This past weekend I spent an afternoon with my six-year-old nephew, who, between intermittent swigs of Jolt Cola and glassy-eyed Gameboy-induced trances, detailed his fondness for the San Francisco Giants and Barry Bonds, the team's much-maligned outfielder who's closing in on Hank Aaron's all-time home run record. My nephew told me how he hoped to be a famous baseball player someday and make lots of money hitting home runs. With only the slightest hint of irony, I asked him how much he thought he could make if he hit as many homeruns as Barry. Staring contemplatively at the floor and biting his lower lip with steely concentration, he finally looked up and hesitantly offered the most ambitious answer he could muster: "Ummmm…I guess maybe $100?"
To my nephew $100 is a big number and probably at the furthest end of what he can quantitatively fathom. We adults may smile at his naiveté, but truth be told, our ability to comprehend large numbers is not much further advanced. (That's not to say we can't imagine large numbers—especially attached with dollar signs—just ask my wife). We have progressed from thinking in hundreds to thinking in thousands or millions, but even the most cerebral among us has difficulty grasping the magnitude of billions or trillions. At that level, we tend to lose our sense of scale—objective analysis becomes increasingly difficult. Politicians exploit this cognitive handicap to great advantage, continuously calling attention to the audacity of numbers flaunting too many digits.In few places is this trick played more often than in budgetary accounting, where eye-popping digits are plentiful, especially on a federal level. As presidential hopefuls ratchet up political rhetoric this year, there's one number sure to frequently surface: Federal budget deficits under President Bush—who during his two terms has been almost as maligned as Mr. Bonds. A budget deficit is the amount the government spends in any given year beyond what it collects in tax receipts. In framing these numbers, politicians tend to shy away from economic frameworks, instead focusing on the emotional resonance of scary-sounding numbers. For a multitude of reasons outlined often on the MarketMinder, debt doesn't pose a problem for America—in fact, I generally advocate higher levels of debt of all types! (Of course, some individuals get in trouble with debt, but for America in total it's a boon, not a bane.)
Let's look at the relative size of recent budget deficits to put them in better perspective. In 2006, federal government spending surpassed receipts by $151 billion (i.e. $151,000,000,000). This number looks huge! Any number with that many zeroes is worth a spit-take. Politicians seize on this and summon every ounce of disgust and condescension as they forcefully annunciate the filthy "b" in billion.However, to understand the relative size of this deficit, we must also look at how much income we produce as a nation—the higher our economic output, the less the relative magnitude of a given year's budget shortfall. The best widely available measure for this is Gross Domestic Product (GDP). While not perfect, this measure offers a reasonably reliable indicator of a country's overall economic health, both over time and relative to other nations. Comparing deficit levels to GDP provides an apples-to-apples comparison of a deficit's relative size over time. In 2006, US GDP was roughly $13.2 trillion, which written out looks like this: $13,239,000,000,000 (another eye-popper). Comparing this number to 2006's budget deficit, we see the shortfall was only about 1.1% of our income (i.e. $151 divided by $13,239).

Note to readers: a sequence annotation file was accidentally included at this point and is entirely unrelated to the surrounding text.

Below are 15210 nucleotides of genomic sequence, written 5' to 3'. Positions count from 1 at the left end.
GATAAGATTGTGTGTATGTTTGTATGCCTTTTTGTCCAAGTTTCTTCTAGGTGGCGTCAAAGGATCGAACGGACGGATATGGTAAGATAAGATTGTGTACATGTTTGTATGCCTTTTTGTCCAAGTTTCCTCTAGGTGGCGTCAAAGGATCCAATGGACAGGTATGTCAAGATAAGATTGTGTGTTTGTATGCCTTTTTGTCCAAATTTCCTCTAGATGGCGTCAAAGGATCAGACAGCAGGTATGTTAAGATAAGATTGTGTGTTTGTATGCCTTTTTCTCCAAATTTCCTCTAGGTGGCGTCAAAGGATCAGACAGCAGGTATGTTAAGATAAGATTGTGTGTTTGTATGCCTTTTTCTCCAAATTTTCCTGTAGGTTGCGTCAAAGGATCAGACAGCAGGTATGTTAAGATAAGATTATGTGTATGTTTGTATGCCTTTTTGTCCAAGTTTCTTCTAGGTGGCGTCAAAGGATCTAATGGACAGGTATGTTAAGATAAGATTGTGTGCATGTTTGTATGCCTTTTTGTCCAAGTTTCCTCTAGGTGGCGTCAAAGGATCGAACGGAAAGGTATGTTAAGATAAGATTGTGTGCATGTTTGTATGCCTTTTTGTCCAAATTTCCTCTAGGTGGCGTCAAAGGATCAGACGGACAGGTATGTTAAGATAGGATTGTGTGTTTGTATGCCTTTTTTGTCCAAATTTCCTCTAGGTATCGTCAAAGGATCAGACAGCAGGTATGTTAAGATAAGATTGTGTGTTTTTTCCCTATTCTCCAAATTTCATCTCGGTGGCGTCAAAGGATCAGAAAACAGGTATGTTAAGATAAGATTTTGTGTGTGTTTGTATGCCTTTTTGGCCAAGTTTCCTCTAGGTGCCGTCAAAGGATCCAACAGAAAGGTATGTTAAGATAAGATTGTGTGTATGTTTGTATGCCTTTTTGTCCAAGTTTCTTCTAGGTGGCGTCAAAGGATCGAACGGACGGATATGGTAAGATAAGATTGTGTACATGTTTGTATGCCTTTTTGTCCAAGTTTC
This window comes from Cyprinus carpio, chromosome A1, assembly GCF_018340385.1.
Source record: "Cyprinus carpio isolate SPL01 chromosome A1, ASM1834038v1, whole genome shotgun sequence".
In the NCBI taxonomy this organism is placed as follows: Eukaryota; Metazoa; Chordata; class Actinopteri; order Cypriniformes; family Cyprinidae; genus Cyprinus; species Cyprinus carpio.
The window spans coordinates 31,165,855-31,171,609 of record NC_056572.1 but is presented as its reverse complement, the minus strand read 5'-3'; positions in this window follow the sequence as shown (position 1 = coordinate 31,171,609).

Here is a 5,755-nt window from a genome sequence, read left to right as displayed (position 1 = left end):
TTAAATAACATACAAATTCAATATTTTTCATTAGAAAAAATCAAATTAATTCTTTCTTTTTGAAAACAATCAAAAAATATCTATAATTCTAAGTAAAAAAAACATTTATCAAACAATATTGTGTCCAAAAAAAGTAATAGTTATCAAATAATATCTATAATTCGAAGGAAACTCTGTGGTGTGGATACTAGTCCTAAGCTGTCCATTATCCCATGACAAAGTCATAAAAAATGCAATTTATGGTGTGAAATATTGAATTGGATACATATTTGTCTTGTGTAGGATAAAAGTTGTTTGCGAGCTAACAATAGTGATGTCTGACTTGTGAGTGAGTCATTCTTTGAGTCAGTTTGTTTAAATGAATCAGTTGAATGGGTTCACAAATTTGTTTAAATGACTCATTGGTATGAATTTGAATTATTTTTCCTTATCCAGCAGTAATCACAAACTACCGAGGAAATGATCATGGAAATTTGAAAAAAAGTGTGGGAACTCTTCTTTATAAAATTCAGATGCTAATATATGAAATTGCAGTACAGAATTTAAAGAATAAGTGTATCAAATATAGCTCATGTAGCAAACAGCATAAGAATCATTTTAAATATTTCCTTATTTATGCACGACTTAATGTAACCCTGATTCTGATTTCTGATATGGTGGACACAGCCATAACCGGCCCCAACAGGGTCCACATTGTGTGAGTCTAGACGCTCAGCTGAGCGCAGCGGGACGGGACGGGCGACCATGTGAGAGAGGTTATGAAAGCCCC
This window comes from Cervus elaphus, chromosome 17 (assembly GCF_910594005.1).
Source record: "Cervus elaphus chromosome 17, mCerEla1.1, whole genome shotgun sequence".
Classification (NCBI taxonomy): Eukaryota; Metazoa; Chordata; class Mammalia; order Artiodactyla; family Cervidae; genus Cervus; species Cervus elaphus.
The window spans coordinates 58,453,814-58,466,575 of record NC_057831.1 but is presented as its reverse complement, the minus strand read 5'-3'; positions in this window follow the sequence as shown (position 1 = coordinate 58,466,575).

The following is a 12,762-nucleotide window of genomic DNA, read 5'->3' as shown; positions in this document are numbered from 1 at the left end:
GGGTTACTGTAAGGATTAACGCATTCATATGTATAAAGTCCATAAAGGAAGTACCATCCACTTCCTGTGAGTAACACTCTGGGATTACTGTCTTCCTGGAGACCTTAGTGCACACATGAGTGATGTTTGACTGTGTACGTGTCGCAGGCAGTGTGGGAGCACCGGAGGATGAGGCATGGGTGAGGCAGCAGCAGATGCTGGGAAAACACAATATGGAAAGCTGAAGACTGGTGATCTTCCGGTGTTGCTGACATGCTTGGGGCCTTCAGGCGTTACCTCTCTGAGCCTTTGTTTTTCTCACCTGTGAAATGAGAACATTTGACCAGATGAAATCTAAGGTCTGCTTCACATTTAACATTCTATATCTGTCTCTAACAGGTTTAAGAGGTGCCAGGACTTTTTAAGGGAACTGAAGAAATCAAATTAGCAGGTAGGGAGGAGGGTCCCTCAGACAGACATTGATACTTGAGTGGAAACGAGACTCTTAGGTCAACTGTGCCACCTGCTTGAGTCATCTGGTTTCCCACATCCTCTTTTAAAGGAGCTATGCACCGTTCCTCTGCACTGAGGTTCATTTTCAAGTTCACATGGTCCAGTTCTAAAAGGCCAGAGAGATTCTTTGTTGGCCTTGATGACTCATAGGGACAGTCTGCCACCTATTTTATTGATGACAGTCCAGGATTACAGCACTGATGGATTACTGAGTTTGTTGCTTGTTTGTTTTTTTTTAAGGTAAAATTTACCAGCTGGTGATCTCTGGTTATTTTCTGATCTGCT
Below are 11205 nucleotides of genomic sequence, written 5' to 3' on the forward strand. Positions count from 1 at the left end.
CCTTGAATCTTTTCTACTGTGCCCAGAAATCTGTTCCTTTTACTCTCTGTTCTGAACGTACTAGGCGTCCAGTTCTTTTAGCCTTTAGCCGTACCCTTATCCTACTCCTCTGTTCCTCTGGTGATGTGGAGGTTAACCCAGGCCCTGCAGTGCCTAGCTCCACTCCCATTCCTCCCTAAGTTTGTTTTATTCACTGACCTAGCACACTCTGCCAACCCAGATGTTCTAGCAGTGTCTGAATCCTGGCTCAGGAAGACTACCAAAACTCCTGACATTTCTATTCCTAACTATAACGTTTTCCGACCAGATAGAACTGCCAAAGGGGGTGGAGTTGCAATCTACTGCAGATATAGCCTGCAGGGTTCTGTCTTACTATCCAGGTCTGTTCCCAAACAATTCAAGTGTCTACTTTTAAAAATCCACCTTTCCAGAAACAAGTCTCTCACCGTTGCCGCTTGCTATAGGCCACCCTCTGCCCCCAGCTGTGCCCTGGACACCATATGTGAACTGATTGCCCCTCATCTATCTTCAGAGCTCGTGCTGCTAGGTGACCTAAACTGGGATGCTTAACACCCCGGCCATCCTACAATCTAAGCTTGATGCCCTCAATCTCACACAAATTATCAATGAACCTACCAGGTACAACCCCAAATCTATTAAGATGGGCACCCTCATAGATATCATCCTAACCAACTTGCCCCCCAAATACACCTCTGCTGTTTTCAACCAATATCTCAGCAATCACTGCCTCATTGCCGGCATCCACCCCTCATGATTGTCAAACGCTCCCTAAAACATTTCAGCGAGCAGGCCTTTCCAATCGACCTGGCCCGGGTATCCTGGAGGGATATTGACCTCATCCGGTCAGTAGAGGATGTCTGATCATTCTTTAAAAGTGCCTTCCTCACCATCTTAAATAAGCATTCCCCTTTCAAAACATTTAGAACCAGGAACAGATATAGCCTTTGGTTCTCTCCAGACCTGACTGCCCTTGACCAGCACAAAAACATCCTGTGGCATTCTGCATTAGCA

This same exercise shows budget deficits as a percent of GDP over the last few years have not been much different than they were throughout the 1990s—a time generally considered one of the most economically prosperous in our nation's history. Looking over longer periods of time, the last decade's budget deficits have actually been relatively lower than levels reached during the 1970s and 1980s, and nowhere near levels reached during World War II. (1943's deficit reached 30%!)
The point of this exercise is not to prop up President Bush's flagging legacy, but to provide a more appropriate framework for thinking about budgets and deficits on a national level. There's a lot of hysteria surrounding this topic—most of it simply preying on our inability to fathom seemingly large numbers' relative size. The practical application for investors is to recognize how our brains trick us by framing concepts without adequate context. Keep this in mind in forming your investment strategy—as you monitor risk factors facing your portfolio, you'll know not to include deficits as one of them. And, if you ever manage to score a big-time major league contract, you'll know to ask for more than $100.
Source: Thomson Financial Datastream
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